Are Fungicide & Insecticide necessary?
Jul 17, 2018

We have endured another tough spring and early summer throughout Iowa, Kansas and Nebraska.  However, our crops look pretty good across the Central Valley Ag (CVA) geography.  There are some threats that are showing up that could still hurt our yields so we need to consider ways to maximize yields this year.  I’m Mick Goedeken, Innovation Agronomist for CVA, and today I want to discuss some of these threats that we are seeing in the fields and how to minimize yield losses from these threats.

Heat Stress in Cattle
Jul 17, 2018

With temperatures recently reaching high degrees, producers have started the fight of keeping their cattle their cool and maintaining intakes. Conquering the heat is challenging, but when coupled with high humidity, cattle become even more stressed. For example, when the temperature is 86°, and the humidity is 50%, cattle are only mildly stressed, but when the temperature is 95° with 90% humidity, cattle quickly become severely stressed. Periods of heat stress result in reduced body weight, feed intake, and feed conversion. Depending on the length and frequency of heat stress periods, cattle’s dry-matter intake can be reduced by up to 125 pounds during their time in the feed yard, which equals 40 pounds of gain lost per head. In high-risk areas, an average of 4-5 deaths occur for every 1000 head. It is estimated that heat stress-related mortalities and performance reductions add up to $370 million each year.
 

Pulling the Fungicide Trigger
Jul 11, 2018

Every year as we find ourselves at pollination time, there is always a discussion going on about fungicide. I have found that when it comes to fungicide, there are three groups out there that we all fall into. The disciples of fungicide, or the grower that does it every year, no matter what. The apprehensive user, or the grower that toils with the decision every year as they look at budgets and commodity prices. And of course, the skeptical, who have not tried, or not had the success they expected in the past with fungicide, so they are not believers in the process. Given the conditions that we have had this year to date, especially in the last month or so, I think a convincing case can be made to look into fungicide applications this year.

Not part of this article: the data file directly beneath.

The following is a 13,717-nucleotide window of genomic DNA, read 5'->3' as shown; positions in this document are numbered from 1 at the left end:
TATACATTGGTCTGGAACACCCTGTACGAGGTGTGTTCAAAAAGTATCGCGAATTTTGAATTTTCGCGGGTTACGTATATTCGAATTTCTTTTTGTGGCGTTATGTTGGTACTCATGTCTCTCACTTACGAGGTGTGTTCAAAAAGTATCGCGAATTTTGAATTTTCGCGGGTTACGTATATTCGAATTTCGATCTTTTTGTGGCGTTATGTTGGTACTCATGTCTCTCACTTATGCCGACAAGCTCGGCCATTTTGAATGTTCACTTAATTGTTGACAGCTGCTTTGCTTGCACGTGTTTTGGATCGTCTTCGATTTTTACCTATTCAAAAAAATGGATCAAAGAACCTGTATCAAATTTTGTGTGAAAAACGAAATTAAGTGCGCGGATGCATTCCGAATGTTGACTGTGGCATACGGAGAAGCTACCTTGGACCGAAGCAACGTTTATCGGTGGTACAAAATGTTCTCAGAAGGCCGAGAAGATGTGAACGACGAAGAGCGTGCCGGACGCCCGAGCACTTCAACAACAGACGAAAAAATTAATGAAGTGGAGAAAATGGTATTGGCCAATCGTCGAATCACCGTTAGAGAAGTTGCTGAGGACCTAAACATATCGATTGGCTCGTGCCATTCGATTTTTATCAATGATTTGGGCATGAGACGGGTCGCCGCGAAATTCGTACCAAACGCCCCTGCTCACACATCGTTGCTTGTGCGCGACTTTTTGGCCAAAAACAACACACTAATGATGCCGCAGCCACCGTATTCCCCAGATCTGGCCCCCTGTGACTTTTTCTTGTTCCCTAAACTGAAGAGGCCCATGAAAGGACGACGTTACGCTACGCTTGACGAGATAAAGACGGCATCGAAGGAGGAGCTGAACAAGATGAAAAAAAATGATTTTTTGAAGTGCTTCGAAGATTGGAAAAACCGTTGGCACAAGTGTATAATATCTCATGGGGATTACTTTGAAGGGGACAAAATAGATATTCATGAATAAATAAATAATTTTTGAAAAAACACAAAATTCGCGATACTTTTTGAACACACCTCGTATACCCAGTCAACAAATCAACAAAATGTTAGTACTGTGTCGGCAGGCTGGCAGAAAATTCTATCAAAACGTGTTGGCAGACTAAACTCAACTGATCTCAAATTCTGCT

Water Quality Affects Cattle Production
Jul 09, 2018

Water is the most important nutrient for cattle. Often, producers overlook this fact. On average, lactating cows and grower/finisher cattle will consume around 20 gallons of water in the summer months or two gallons per 100 pounds of body weight. If the water content is not ideal, cattle will not consume the amount of water that they need. Water is needed for processes such as growth, digestion, reproduction, metabolism, lubricating joints, and regulating body temperature. A poor water source can lead to a decrease in rate of gains, milk production, and overall health.
 

Signs
Jul 05, 2018

“Sign, sign, everywhere a sign … Do this, don't do that, can't you read the sign?” - Five Man Electrical Band